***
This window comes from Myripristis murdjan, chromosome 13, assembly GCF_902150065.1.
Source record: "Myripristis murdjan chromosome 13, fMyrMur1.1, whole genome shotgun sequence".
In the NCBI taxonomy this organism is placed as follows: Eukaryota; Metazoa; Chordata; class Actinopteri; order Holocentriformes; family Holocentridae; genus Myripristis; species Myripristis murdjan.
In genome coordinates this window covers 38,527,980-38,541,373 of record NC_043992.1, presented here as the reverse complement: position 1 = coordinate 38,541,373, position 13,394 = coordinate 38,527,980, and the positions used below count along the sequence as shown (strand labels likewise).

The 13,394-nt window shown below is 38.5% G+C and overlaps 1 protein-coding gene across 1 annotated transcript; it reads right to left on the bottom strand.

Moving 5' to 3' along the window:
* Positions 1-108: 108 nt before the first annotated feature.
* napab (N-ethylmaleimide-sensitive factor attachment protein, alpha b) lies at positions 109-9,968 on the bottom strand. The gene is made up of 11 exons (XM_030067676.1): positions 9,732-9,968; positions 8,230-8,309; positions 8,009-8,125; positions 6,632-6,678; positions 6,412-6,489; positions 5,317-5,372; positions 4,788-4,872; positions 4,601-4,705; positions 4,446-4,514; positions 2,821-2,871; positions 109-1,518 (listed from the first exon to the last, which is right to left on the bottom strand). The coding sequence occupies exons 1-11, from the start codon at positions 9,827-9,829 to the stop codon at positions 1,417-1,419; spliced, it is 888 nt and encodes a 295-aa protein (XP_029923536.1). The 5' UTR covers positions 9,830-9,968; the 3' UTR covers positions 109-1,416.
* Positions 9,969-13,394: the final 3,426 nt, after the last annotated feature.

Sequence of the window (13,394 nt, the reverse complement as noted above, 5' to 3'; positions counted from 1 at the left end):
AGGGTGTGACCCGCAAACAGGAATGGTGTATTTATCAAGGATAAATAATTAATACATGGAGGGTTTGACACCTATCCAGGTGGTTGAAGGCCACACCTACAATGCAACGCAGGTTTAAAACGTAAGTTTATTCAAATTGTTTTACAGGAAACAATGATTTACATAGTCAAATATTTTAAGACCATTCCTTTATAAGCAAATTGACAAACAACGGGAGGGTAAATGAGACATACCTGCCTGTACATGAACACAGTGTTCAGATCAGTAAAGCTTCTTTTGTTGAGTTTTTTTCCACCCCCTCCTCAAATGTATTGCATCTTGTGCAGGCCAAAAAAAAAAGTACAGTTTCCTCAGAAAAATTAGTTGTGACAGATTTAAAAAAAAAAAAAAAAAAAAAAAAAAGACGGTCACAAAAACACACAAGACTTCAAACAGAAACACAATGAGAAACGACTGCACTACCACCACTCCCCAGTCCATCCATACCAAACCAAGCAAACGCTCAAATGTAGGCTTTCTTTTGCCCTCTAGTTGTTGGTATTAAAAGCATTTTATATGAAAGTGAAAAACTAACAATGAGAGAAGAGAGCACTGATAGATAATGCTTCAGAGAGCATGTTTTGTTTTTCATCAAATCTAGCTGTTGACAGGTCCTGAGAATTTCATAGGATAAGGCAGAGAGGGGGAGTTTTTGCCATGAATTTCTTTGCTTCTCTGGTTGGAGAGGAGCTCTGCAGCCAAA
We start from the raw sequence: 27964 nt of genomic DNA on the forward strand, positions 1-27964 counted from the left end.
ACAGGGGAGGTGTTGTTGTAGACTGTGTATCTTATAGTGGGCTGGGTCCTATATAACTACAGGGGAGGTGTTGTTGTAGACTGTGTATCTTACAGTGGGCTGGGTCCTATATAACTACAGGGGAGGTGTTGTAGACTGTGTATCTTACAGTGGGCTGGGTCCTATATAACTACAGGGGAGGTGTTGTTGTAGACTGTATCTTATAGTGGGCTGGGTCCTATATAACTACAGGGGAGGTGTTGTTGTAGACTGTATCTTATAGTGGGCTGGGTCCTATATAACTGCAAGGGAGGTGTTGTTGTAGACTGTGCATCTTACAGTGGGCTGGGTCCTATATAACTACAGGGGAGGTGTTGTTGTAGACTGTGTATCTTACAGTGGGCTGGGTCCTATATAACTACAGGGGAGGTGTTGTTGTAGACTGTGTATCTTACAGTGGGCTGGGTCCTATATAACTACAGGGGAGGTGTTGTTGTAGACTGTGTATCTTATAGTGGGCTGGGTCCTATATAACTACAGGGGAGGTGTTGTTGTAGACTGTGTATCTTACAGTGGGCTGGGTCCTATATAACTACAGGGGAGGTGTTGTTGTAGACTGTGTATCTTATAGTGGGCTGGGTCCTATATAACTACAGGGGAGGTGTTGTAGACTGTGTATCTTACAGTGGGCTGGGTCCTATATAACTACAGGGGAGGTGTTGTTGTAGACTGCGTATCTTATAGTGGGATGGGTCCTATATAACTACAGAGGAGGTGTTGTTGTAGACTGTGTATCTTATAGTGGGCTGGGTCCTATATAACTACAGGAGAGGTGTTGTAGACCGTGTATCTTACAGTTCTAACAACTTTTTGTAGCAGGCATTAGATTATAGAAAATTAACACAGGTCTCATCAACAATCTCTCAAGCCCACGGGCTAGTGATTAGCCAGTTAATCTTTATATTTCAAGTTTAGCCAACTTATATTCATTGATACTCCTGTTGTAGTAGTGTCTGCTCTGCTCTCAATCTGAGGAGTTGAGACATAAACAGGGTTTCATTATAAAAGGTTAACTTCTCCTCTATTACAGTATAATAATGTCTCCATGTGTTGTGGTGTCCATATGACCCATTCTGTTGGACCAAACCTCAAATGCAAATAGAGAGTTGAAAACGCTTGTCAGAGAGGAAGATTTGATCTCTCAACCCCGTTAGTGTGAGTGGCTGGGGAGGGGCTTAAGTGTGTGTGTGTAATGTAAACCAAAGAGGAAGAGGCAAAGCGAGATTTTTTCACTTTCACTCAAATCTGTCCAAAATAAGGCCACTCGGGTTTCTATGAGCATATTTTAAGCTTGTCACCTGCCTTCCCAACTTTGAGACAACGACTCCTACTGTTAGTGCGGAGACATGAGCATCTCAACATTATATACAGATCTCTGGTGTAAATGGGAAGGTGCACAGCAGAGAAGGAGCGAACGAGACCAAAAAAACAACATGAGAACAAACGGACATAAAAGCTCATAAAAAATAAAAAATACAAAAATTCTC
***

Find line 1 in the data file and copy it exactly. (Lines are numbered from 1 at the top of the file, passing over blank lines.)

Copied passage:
This window comes from Myripristis murdjan, chromosome 13, assembly GCF_902150065.1.